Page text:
Posts Tagged ‘Educational’

Voyager 1 has “left our solar system

Tuesday, September 17th, 2013

Source – NASA / JPL:

You Are Here, Voyager: This artist’s concept puts huge solar system distances in perspective. The scale bar is measured in astronomical units (AU), with each set distance beyond 1 AU representing 10 times the previous distance. Each AU is equal to the distance from the sun to the Earth. It took from 1977 to 2013 for Voyager 1 to reach the edge of interstellar space. Image Credit: NASA/JPL-Caltech

Informally, the term “solar system” is often used to mean the space out to the last planet. Scientific consensus, however, says the solar system goes out to the Oort Cloud, the source of the comets that swing by our sun on long time scales. Beyond the outer edge of the Oort Cloud, the gravity of other stars begins to dominate that of the sun.

The inner edge of the main part of the Oort Cloud could be as close as 1,000 AU from our sun. The outer edge is estimated to be around 100,000 AU.

NASA’s Voyager 1, humankind’s most distant spacecraft, is around 125 AU. Scientists believe it entered interstellar space, or the space between stars, on Aug. 25, 2012. Much of interstellar space is actually inside our solar system. It will take about 300 years for Voyager 1 to reach the inner edge of the Oort Cloud and possibly about 30,000 years to fly beyond it.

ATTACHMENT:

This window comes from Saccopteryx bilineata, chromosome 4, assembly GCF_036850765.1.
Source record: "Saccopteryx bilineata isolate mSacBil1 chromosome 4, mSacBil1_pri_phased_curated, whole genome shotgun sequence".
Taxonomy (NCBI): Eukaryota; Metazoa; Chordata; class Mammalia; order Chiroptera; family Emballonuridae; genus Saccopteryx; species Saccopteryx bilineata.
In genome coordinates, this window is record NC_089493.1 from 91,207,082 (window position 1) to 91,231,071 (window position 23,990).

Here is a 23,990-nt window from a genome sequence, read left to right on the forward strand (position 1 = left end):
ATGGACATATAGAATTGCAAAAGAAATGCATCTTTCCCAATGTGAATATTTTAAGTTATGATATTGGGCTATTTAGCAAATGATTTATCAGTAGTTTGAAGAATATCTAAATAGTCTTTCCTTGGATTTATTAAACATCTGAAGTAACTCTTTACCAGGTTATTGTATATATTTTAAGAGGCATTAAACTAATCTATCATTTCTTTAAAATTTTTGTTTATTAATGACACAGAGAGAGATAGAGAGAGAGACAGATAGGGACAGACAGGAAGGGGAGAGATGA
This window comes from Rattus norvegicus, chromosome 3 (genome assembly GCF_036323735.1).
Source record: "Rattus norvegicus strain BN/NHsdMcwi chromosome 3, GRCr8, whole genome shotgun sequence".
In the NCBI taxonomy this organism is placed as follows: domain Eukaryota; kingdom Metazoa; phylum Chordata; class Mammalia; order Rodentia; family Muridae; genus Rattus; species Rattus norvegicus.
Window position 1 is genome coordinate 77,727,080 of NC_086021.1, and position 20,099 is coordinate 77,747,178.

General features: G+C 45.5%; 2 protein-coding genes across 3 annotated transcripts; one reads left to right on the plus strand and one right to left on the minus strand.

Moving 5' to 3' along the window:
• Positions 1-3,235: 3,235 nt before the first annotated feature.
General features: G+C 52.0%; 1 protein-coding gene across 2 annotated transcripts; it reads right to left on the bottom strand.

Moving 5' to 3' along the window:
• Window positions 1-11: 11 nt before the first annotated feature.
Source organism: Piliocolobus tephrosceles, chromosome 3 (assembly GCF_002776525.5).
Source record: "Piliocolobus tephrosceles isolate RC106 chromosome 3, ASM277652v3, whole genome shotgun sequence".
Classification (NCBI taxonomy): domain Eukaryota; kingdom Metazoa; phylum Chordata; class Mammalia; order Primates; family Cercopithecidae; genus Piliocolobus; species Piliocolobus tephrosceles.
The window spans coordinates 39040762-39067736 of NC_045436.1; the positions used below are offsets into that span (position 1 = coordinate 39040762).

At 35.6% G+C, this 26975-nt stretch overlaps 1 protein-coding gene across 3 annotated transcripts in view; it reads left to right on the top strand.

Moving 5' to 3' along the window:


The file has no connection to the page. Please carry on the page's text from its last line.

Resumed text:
Alpha Centauri is currently the closest star to our solar system. But, in 40,000 years, Voyager 1 will be closer to the star AC +79 3888 than to our own sun. AC +79 3888 is actually traveling faster toward Voyager 1 than the spacecraft is traveling toward it.

The Voyager spacecraft were built and continue to be operated by NASA’s Jet Propulsion Laboratory, in Pasadena, Calif. Caltech manages JPL for NASA. The Voyager missions are a part of NASA’s Heliophysics System Observatory, sponsored by the Heliophysics Division of the Science Mission Directorate at NASA Headquarters in Washington.

What’s up for September 2013

Monday, September 16th, 2013

Source – NASA Multimedia:

What’s Up for September. A nighttime lunar launch, comet ISON is spotted again, and the moon meets up with Saturn, Venus, Mars and Jupiter.

What’s up for July 2013

Saturday, July 13th, 2013

Source – NASA Multimedia:

Saturn is well-placed for viewing this month, revealing its northern hemisphere and a ring tilt open to 17 degrees. And July is a great month to spot Saturn’s third-largest moon Iapetus.

NASA | IBEX Provides First View of the Solar System’s Tail

Thursday, July 11th, 2013

Source – NASA Interstellar Boundary Explorer (IBEX) mission :

The Interstellar Boundary Explorer (IBEX) mission science objective is to discover the nature of the interactions between the solar wind and the interstellar medium at the edge of our solar system.
IBEX is Roughly the size of a card table, the Interstellar Boundary Explorer is the latest in NASA’s series of low-cost, rapidly developed Small Explorers

It has long been assumed that our solar system, like a comet, has a tail. Just as any object moving through another medium – for example, a meteor traveling through Earth’s atmosphere – causes the particles to form a stream trailing off behind it. But the tail of our solar bubble, called the heliosphere, has never actually been observed, until now.

What’s Up for February 2013?